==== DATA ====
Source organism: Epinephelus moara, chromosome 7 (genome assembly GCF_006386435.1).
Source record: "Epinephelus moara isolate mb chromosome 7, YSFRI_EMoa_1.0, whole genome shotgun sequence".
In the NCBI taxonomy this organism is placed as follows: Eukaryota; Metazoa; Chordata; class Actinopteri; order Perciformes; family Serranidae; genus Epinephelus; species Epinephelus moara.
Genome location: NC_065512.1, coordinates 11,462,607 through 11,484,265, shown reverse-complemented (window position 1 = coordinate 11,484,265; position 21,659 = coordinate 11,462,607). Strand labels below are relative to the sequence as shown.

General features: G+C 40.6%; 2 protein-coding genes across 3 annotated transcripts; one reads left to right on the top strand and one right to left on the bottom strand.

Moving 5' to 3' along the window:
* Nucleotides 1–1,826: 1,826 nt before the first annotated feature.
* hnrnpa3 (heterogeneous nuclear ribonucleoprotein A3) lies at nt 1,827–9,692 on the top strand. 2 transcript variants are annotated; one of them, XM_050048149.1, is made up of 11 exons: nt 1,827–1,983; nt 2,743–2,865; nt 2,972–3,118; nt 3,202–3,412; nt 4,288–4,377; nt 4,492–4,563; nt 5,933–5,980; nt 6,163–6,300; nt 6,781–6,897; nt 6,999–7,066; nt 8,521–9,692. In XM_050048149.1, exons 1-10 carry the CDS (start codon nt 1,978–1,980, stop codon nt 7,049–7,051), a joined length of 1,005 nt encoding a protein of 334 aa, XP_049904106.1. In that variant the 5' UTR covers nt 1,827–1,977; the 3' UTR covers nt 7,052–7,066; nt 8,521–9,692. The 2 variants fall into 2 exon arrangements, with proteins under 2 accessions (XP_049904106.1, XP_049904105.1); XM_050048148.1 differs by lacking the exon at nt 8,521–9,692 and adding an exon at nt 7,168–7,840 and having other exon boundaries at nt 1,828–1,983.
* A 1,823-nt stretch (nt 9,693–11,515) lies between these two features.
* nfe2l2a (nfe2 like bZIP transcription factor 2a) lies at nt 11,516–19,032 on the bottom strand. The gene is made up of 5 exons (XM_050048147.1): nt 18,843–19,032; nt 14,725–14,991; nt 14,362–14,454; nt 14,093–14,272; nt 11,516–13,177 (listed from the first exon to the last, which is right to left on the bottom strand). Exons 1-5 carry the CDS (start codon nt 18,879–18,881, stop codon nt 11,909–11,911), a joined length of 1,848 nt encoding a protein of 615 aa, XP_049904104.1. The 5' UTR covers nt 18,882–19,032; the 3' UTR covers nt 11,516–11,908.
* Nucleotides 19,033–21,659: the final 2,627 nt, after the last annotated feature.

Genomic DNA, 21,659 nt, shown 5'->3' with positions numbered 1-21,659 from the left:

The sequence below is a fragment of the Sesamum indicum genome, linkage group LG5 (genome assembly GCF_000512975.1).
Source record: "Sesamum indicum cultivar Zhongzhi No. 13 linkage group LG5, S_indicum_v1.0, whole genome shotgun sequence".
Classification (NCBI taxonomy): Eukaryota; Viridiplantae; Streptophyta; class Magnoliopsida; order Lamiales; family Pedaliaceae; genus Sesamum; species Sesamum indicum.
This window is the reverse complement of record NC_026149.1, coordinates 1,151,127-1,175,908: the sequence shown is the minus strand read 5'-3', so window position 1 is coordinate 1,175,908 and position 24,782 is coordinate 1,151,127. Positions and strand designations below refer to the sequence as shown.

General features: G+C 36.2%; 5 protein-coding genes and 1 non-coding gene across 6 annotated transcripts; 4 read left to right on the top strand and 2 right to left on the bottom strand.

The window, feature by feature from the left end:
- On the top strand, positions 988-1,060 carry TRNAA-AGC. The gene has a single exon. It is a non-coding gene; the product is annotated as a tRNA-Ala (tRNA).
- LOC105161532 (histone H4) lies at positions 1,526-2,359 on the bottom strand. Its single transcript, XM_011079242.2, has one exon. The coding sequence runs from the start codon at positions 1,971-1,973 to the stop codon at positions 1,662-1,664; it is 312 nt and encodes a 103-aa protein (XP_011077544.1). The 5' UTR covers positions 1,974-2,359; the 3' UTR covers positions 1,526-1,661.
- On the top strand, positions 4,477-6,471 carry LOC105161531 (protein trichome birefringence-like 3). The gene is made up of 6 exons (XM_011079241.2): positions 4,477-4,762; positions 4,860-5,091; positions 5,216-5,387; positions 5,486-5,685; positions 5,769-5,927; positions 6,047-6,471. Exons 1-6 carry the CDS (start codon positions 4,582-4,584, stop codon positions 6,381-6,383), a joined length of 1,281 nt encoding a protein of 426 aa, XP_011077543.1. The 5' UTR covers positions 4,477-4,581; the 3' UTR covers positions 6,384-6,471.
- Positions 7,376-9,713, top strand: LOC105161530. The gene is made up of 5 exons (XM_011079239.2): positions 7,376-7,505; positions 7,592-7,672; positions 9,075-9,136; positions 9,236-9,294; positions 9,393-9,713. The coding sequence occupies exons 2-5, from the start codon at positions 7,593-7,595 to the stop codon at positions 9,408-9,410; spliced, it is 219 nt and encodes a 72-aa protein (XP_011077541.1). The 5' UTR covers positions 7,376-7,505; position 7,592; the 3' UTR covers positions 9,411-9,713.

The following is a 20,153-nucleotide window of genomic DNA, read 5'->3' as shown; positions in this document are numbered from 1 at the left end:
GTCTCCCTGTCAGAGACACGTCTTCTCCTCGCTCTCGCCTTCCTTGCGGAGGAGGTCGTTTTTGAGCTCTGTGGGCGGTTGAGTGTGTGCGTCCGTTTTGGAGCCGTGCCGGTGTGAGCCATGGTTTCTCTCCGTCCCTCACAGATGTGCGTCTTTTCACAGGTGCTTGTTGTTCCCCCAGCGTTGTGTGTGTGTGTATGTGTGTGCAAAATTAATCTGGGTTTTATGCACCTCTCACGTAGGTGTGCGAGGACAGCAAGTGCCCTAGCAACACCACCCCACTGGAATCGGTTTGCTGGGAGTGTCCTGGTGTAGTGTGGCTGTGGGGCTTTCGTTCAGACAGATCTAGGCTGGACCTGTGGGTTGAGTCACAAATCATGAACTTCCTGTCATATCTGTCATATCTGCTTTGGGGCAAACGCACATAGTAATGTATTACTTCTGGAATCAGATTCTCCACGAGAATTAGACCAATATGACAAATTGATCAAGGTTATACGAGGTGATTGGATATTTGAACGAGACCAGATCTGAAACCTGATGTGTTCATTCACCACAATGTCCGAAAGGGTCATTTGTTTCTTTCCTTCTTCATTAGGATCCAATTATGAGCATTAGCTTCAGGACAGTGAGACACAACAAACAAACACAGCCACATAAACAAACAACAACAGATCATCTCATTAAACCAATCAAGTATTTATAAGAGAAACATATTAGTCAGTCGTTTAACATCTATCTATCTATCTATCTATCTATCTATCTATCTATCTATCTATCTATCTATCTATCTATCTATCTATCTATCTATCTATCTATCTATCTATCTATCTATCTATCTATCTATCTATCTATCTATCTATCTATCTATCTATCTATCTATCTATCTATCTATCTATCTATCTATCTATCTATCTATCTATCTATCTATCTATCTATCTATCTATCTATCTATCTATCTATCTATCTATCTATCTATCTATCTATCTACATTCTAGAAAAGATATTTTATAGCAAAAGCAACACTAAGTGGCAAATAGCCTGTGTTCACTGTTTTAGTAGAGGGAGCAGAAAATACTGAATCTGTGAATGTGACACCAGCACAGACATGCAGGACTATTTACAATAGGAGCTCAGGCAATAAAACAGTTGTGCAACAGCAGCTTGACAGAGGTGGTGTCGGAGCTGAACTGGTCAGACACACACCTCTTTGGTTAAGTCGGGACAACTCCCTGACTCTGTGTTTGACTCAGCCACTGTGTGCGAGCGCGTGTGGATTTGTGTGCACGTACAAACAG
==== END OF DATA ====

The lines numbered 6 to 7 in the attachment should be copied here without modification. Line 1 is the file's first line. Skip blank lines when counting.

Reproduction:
Moving 5' to 3' along the window:
* Nucleotides 1–1,826: 1,826 nt before the first annotated feature.